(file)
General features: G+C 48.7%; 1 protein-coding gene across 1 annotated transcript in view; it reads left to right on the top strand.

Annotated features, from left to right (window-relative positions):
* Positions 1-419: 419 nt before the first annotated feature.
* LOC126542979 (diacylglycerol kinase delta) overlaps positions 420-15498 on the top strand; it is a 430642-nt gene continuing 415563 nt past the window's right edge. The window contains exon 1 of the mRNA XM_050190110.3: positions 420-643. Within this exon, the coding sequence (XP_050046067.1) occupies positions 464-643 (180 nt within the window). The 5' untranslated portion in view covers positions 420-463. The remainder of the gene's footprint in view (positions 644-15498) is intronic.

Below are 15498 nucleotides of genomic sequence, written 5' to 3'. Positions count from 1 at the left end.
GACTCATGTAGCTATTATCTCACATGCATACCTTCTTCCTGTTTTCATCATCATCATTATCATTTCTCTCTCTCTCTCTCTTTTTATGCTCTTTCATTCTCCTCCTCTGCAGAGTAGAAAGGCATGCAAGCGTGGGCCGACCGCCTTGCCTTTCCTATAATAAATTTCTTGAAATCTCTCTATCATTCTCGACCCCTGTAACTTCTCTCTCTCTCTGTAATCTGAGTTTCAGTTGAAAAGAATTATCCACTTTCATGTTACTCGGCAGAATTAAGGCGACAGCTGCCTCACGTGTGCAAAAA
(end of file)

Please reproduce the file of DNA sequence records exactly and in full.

General features: G+C 48.7%; 1 protein-coding gene across 1 annotated transcript in view; it reads left to right on the top strand.

Annotated features, from left to right (window-relative positions):
* Positions 1-419: 419 nt before the first annotated feature.
* LOC126542979 (diacylglycerol kinase delta) overlaps positions 420-15498 on the top strand; it is a 430642-nt gene continuing 415563 nt past the window's right edge. The window contains exon 1 of the mRNA XM_050190110.3: positions 420-643. Within this exon, the coding sequence (XP_050046067.1) occupies positions 464-643 (180 nt within the window). The 5' untranslated portion in view covers positions 420-463. The remainder of the gene's footprint in view (positions 644-15498) is intronic.

Below are 15498 nucleotides of genomic sequence, written 5' to 3'. Positions count from 1 at the left end.
GACTCATGTAGCTATTATCTCACATGCATACCTTCTTCCTGTTTTCATCATCATCATTATCATTTCTCTCTCTCTCTCTCTTTTTATGCTCTTTCATTCTCCTCCTCTGCAGAGTAGAAAGGCATGCAAGCGTGGGCCGACCGCCTTGCCTTTCCTATAATAAATTTCTTGAAATCTCTCTATCATTCTCGACCCCTGTAACTTCTCTCTCTCTCTGTAATCTGAGTTTCAGTTGAAAAGAATTATCCACTTTCATGTTACTCGGCAGAATTAAGGCGACAGCTGCCTCACGTGTGCAAAAA